A rare opportunity

by | Mar 10, 2024 | Uncategorised

Last year, the Information Commissioner stitched up a highly paid job for the former General Counsel of Google DeepMind. The job was not advertised and it was created for that person specifically. As far as I can see, there’s no acknowledgement on the ICO website that Trevor Callaghan works for the Commissioner, but a disclosure I found on What Do They Know shows he’s the ‘Director of Strategic Enforcement’.

Up until recently, the Director of Investigations was Steve Eckersley, a well-respected former police officer. Eckersley’s job was advertised last Autumn, but is currently being covered by Anthony Luhman (I know this because he signed the Serco notices as Temporary Investigations Director). The ‘Strategic Enforcement’ job is different and was created in extraordinary circumstances.

Last August, Stephen Almond, Executive Director for Regulatory Risk, wrote a proposal sacrificing two posts that were up for recruitment to pay for the new role. The job was designed to head teams that would “lead a portfolio of enforcement cases against major technology firms” and “execute these cases rapidly and successfully”. Almond’s pitch was scathing about the current enforcement approach blaming “the absence of a single point of experienced leadership in big tech enforcement” for the Commissioner’s lack of action on big tech.

According to Almond, two crucial investigations have had to be delayed or stopped, while more than one ongoing probe is described as “struggling” – the identities of the target organisations have been redacted but Almond’s summary is damning of Edwards’ record in this area. Failure to recruit the new role would “critically undermine” the Commissioner’s ability to enforce on big tech firms.

In the light of this apparently existential challenge, Almond’s solution was remarkable and bizarre: “a rare opportunity has arisen for the ICO to attract a senior individual (the former General Counsel of a global technology firm) to lead this function”. John Edwards, ICO General Counsel Claudia Berg and Deputy Commissioner Stephen Bonner are described as “warmly supportive of the appointment”.

In the private sector, jobs get created all the time – perhaps it’s standard practice at the World Economic Forum where Almond worked before the ICO, but this is very odd for a public sector body, even one as distinctive as the Commissioner. More importantly, while Callaghan worked for Big Tech, I can’t find evidence that he has significant experience of investigations, enforcement, or data protection. His bio as a member of the Open Rights Group’s Advisory Board (which says he still works at DeepMind even though he started at the ICO in September 2023) says before Google, he worked at the law firm Slaughter and May.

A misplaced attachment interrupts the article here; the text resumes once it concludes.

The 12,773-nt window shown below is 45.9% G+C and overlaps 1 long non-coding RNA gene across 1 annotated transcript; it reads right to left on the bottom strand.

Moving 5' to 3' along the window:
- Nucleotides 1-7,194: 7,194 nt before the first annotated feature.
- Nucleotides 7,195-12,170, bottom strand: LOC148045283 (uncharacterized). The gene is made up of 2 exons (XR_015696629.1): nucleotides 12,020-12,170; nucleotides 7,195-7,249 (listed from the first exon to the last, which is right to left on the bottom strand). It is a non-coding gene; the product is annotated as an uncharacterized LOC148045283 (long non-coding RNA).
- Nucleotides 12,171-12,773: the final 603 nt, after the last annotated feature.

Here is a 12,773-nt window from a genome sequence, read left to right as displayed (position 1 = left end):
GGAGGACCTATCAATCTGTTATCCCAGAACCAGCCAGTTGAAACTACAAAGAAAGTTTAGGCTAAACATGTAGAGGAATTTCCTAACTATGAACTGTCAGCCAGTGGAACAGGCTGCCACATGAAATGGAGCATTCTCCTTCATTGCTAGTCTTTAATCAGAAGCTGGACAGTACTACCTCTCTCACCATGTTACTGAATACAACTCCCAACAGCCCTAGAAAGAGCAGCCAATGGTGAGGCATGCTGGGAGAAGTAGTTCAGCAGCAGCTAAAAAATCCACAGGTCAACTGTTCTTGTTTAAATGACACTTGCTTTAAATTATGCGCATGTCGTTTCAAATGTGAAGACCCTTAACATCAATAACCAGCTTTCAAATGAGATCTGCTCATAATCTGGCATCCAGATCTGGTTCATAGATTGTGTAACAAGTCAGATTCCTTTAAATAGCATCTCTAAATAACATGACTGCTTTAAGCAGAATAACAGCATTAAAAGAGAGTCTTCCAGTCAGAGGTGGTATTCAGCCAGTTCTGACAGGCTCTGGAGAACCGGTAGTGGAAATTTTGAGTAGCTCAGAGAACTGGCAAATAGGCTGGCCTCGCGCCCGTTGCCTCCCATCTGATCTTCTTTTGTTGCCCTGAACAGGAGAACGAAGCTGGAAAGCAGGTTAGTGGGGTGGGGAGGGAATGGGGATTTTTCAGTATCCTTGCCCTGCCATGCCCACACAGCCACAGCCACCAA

If the ICO lacked “a single point of experienced leadership in big tech enforcement”, it still does. Trevor Callaghan doesn’t have such experience according to the only public bio I could find for him. I have no idea why Almond specifically created this job for him or what he offers that means the normal process of recruitment should have been spurned. Almond’s pitch doesn’t even acknowledge how he knows Callaghan or why this supposedly preeminent candidate is on the market. All he says is that the recruitment must happen quickly: the ICO needs to “proceed at pace to secure this hire”.

Given Callaghan’s apparently unique talents, it’s surprising that his appointment hasn’t been given more of a fanfare. According to the FOI response, he started on September 18th 2023 and I can’t find so much as a corporate tweet welcoming him to the ICO family. Despite Almond’s confidence that the new role would lead to a cavalcade of big tech action, Callaghan hasn’t exactly made a big splash.

Time will tell, I suppose. Perhaps the premature announcement of a preliminary enforcement notice on Snap last October was merely the herald for the crackdown on Big Tech that Callaghan’s recruitment will inspire. Almond and his newish hire should partially be judged on results. But this bizarre, unaccountable and opaque appointment deserves a lot more scrutiny. It’s simply unbelievable that Callaghan was the only possible candidate for what is billed as a vital role to take on Big Tech. Both Almond and his boss should face questions about what went on here.